But with these benefits in mind some impediments have been allowed to persist for way too long. Integration and cooperation between CARICOM member states has been too slow largely due to conflicts between national and regional loyalties. Countries have been more concerned with achieving mandates given by local electorates. Different member states have had different opinions on strategies for political and economic development. Some CARICOM member states have more resources than others; the more developed countries have more wealth and may tend to compete on their own to attract outside investors. There is also poor information dissemination, and slow implementation and ratification of proposed policies. In addition, there is sometimes failure to communicate and agree between planners, politicians and articulators of CARICOM.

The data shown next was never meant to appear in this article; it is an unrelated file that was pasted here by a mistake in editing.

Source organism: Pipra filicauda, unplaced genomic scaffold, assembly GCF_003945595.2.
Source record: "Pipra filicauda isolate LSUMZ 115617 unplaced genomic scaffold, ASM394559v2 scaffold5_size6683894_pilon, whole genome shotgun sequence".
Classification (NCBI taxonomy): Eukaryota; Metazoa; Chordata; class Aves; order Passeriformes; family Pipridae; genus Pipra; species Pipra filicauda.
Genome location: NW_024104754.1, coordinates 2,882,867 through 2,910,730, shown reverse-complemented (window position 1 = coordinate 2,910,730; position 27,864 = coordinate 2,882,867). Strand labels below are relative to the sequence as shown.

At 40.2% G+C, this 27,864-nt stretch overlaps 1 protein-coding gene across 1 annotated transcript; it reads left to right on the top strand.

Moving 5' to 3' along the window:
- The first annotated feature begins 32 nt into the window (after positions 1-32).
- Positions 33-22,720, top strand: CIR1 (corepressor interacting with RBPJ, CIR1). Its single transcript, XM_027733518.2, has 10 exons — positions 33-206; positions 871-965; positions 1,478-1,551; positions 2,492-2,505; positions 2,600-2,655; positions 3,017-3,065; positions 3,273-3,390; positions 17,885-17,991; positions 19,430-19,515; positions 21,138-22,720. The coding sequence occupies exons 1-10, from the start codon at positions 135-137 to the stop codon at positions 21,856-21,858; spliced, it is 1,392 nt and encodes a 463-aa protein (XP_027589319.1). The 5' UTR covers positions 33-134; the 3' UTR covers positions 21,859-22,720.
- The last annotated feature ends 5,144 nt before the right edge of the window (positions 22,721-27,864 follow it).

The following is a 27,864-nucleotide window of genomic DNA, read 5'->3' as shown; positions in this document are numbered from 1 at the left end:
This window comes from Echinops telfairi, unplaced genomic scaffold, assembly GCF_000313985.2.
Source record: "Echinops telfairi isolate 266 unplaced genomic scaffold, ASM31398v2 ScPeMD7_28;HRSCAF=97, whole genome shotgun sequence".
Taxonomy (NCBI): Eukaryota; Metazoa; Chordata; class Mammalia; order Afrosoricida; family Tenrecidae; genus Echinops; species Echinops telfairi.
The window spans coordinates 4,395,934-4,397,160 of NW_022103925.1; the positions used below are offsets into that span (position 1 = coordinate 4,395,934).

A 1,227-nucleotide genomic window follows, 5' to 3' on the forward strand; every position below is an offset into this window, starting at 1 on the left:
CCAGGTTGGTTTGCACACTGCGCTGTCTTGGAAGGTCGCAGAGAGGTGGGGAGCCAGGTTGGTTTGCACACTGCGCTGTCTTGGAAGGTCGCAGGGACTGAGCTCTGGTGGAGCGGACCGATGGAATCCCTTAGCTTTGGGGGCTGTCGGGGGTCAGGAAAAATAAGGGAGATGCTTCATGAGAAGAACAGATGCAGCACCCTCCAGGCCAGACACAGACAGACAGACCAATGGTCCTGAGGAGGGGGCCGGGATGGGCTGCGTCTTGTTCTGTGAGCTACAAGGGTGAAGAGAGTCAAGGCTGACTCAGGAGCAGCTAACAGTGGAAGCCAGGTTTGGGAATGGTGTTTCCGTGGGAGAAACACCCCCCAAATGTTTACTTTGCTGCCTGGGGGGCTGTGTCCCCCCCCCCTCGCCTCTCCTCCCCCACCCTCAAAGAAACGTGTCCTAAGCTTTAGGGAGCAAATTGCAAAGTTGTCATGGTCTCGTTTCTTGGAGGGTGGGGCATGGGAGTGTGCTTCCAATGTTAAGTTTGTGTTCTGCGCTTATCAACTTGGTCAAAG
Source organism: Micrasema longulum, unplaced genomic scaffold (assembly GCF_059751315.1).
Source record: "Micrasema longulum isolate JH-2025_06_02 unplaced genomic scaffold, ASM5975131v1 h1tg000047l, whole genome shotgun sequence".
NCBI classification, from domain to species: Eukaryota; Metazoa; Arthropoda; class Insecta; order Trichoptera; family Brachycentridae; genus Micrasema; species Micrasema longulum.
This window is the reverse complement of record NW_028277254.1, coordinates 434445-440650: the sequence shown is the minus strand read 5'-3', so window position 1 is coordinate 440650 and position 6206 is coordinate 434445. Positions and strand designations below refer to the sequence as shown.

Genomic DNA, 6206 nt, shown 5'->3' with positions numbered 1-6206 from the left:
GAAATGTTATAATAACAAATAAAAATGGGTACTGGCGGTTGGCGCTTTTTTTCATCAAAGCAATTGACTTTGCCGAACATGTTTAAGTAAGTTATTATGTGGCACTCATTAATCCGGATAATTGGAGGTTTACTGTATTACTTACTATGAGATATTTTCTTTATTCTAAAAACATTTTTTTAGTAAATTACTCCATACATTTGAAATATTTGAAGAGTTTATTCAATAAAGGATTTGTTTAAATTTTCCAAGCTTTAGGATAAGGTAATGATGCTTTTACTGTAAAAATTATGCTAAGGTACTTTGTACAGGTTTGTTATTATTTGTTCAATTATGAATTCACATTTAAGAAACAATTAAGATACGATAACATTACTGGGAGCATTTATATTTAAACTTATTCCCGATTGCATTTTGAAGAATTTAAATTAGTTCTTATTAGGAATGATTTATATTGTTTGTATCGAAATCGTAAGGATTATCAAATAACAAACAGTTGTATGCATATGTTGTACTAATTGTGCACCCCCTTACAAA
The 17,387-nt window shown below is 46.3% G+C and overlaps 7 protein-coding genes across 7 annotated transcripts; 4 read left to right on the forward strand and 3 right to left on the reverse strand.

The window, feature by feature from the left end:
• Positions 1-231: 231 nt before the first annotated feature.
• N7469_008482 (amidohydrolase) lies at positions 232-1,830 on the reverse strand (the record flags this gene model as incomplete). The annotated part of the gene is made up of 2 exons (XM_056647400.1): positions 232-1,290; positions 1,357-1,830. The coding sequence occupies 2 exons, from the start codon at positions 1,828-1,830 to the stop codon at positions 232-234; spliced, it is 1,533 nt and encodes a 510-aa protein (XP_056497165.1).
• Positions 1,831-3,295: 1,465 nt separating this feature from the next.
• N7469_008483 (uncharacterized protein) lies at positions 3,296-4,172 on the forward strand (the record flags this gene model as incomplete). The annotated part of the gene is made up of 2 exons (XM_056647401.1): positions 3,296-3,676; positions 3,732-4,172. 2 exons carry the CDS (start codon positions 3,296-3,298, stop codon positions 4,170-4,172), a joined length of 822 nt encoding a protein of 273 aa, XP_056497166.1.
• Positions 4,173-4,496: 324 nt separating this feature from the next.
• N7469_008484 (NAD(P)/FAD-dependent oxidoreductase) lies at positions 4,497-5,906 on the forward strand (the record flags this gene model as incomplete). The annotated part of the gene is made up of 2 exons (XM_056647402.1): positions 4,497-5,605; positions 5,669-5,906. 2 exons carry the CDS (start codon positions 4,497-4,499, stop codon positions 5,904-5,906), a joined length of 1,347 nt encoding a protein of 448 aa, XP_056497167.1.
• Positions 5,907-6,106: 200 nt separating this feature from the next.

The absence of a CARICOM common currency is another problem. Some states do not accept the currency of others. In some cases residents of CARICOM still experience difficulty traveling to other states and living and working there for certain periods of time.

Today CARICOM has 15 official members, five associates and eight observers and the struggle for a United Caribbean continues. Antigua, Barbados, Bahamas, Belize, Dominica, Grenada, Guyana, Haiti, Jamaica, Montserrat, St. Kitts, St. Lucia, St. Vincent, Suriname, and Trinidad & Tobago continue to move toward oneness but barriers occasionally impede progress. Still none of these challenges are too great to overcome, with enough commitment and dedication the vision of Caribbean Unity shared by Min. Farrakhan can become a reality sooner rather than later.

David Muhammad is the Trinidad Representative of Minister Louis Farrakhan and the Nation of Islam. Listen live to his “Black Agenda” radio program Mondays and Thursdays 8 p.m.-10 p.m. ET on